The second reason kibble can further stress dogs with kidney failure is that dry food is very low in water (15 to 20% compared to 80 to 85% in fresh foods). Kidney disease dehydrates your dog and the dehydration causes him to feel ill – just like a hangover. He will have much better luck at staying hydrated if fed a fresh diet.

Generally speaking, kidney disease involves any insult (do harm) to the kidneys. If the insult continues, the kidneys can experience failure. Kidney failure can be divided into either acute or chronic failure.

As stated by Dr Messonnier [ref], acute failure can occur in dogs and cats of any age, although most commonly younger pets are affected. Acute failure can occur from a number of causes. Prerenal causes (not directly involving damage to the kidney) of acute failure include low blood pressure, low blood volume, heart failure, and certain medications such as nonsteroidal anti-inflammatory medications and ACE inhibitors such as enalapril.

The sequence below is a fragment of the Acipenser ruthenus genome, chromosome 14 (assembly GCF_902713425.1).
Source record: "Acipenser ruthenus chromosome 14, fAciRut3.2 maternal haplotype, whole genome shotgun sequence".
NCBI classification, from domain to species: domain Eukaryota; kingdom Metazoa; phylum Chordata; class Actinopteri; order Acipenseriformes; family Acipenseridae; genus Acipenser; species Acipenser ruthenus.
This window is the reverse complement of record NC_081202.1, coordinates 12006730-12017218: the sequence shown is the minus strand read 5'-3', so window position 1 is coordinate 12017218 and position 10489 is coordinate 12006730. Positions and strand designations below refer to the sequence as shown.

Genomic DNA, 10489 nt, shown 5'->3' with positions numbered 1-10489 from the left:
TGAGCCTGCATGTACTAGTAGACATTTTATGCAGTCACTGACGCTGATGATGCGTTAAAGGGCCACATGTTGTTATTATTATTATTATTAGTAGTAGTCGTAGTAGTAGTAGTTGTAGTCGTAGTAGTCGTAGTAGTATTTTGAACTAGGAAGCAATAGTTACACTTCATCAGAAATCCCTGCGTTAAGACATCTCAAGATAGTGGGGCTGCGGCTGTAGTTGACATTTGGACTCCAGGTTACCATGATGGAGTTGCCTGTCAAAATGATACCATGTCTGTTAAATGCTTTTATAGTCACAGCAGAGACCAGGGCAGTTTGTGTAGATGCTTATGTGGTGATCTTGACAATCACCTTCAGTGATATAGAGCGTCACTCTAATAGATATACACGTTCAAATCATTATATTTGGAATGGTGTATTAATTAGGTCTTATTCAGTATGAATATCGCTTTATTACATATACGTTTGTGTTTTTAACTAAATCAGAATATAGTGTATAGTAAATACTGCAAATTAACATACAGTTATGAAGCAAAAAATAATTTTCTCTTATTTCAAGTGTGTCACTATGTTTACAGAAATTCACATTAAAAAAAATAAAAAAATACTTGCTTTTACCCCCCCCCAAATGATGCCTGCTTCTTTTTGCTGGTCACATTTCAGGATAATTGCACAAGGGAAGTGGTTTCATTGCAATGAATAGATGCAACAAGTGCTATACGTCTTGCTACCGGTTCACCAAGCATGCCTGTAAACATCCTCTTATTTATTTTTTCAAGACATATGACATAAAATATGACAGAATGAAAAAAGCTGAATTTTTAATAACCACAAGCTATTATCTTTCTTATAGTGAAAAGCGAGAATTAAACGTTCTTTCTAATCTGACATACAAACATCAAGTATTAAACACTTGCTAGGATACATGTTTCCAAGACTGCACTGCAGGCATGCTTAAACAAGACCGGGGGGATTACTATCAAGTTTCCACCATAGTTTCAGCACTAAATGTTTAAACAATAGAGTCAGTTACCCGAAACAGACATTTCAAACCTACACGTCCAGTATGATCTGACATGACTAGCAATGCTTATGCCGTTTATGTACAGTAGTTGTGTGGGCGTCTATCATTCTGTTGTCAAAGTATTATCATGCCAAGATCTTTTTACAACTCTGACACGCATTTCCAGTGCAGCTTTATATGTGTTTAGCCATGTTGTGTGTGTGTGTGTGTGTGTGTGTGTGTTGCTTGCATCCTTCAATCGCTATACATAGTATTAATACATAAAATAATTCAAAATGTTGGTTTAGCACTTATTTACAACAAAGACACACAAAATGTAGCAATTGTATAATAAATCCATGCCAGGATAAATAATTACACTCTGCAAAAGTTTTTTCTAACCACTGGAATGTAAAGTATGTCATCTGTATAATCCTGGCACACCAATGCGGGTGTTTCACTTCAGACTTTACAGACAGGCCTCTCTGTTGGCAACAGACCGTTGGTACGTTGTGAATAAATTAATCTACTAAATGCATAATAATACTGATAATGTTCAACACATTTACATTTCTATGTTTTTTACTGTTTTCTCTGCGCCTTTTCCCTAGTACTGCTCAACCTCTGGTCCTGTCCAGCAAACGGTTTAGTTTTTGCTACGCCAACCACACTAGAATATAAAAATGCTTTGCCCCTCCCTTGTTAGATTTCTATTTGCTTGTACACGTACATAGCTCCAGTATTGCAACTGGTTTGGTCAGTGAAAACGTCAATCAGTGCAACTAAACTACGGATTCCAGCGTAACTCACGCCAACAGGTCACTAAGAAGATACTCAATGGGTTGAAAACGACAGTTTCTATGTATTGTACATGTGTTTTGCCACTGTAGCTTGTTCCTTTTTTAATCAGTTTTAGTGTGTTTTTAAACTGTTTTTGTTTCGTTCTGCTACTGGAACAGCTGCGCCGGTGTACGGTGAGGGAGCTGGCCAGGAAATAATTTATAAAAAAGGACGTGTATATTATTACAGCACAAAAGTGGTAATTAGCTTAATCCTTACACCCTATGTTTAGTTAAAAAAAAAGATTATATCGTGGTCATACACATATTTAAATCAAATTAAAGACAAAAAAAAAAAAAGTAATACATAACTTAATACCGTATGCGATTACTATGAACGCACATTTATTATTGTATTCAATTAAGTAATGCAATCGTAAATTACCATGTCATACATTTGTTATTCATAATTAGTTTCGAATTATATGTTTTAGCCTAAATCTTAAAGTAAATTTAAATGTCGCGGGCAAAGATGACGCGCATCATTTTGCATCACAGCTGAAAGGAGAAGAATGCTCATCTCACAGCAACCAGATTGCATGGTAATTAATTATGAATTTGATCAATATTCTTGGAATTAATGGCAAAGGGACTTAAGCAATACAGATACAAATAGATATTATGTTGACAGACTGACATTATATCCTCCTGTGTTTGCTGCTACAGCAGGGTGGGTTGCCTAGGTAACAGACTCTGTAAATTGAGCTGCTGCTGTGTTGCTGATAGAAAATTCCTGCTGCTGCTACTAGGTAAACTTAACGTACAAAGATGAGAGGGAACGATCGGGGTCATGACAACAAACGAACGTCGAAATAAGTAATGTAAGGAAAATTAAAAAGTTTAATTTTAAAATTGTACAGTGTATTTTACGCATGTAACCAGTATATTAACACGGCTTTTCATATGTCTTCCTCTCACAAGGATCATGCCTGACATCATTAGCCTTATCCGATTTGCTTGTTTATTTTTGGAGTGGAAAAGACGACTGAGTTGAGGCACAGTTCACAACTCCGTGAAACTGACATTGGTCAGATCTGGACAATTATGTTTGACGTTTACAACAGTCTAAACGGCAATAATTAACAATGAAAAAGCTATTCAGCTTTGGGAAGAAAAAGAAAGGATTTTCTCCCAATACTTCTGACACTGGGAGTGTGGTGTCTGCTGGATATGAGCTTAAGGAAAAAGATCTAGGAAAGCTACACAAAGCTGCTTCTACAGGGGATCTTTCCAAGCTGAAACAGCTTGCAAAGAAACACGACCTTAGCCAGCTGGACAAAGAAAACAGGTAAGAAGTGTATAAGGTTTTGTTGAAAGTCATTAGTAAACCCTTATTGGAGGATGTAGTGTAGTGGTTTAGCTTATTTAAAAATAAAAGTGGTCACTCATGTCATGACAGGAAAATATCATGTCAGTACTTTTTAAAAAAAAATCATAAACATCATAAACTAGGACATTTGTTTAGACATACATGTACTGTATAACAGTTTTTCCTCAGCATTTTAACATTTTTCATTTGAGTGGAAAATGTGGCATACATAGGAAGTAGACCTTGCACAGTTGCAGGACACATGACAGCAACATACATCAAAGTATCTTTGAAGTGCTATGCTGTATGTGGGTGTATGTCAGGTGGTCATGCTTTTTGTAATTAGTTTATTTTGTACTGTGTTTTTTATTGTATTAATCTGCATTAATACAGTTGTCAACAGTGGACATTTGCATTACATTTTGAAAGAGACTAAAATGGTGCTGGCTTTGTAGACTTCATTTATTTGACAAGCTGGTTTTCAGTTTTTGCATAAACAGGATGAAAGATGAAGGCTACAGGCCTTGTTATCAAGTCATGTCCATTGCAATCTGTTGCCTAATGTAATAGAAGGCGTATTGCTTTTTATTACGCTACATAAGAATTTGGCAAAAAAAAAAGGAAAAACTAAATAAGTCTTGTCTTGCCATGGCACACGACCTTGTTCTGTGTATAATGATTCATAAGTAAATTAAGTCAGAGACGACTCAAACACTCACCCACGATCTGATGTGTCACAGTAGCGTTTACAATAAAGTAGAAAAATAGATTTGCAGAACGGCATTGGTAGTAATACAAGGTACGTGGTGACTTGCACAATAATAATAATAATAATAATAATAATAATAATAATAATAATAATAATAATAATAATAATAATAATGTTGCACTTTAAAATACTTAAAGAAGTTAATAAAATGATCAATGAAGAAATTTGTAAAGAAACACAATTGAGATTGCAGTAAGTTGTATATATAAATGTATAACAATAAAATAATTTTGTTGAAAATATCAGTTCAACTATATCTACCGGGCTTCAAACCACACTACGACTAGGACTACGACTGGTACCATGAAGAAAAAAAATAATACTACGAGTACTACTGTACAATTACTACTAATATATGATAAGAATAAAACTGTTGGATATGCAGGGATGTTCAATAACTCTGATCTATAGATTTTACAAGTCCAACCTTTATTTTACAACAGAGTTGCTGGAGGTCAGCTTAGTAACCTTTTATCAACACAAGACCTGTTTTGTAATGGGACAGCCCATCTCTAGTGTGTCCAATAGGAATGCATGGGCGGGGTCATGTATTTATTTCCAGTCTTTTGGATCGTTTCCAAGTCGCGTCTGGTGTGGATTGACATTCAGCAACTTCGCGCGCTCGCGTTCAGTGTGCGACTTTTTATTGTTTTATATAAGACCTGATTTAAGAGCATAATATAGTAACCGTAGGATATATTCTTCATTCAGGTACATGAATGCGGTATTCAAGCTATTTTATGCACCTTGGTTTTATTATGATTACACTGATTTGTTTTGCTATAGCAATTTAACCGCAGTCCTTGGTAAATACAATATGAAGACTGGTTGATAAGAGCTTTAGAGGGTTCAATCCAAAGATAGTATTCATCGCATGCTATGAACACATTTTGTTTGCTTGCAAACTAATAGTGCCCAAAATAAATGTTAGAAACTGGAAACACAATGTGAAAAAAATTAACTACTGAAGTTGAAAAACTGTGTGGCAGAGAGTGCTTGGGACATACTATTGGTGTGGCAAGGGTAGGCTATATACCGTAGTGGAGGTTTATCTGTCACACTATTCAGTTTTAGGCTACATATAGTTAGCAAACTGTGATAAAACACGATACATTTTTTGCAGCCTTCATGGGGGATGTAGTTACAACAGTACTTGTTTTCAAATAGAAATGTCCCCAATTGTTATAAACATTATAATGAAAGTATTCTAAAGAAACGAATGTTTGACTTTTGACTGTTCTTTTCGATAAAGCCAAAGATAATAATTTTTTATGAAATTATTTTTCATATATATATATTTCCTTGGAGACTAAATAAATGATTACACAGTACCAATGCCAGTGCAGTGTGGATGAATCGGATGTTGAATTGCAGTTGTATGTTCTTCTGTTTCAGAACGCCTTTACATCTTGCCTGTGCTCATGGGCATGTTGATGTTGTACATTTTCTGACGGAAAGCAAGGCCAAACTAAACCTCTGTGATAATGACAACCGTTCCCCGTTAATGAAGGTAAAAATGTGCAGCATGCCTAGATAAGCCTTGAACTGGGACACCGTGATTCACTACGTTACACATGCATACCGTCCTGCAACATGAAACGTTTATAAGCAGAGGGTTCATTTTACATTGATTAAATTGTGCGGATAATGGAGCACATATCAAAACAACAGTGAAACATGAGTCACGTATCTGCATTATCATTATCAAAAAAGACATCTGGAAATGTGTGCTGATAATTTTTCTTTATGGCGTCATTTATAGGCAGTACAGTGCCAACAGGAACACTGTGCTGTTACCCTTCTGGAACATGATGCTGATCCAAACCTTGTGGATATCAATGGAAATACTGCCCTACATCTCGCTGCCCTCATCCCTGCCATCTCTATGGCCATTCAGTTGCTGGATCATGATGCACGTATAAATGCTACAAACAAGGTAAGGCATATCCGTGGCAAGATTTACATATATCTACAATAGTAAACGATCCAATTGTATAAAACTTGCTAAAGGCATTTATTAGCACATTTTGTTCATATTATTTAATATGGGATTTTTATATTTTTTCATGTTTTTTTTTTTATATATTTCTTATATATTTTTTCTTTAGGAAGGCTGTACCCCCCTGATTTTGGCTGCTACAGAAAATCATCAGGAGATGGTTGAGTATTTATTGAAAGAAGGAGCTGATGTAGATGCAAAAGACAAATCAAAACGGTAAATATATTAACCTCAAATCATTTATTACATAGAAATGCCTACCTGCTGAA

Renal causes (involving direct damage to the kidneys) include intrinsic kidney diseases, toxins that directly attach the kidneys (such as antifreeze poisoning or aminoglycoside antibiotics), cancer of the kidney, kidney trauma (kidney stones, direct trauma), congenital disorders (polycystic kidney disease, renal cortical hypoplasia), and infections (leptospirosis in dogs, feline infectious peritonitis in cats). Postrenal causes (involving a blockage or urine outflow from the kidneys or bladder) or acute failure include bladder stones, urethral stones, bladder cancer, and feline lower urinary tract disease (including urinary tract obstruction that is most commonly seen in male cats).

When kidney failure is acute, symptoms come on quickly and are often severe. The top three to watch for are:

  • Vomiting
  • Complete loss of appetite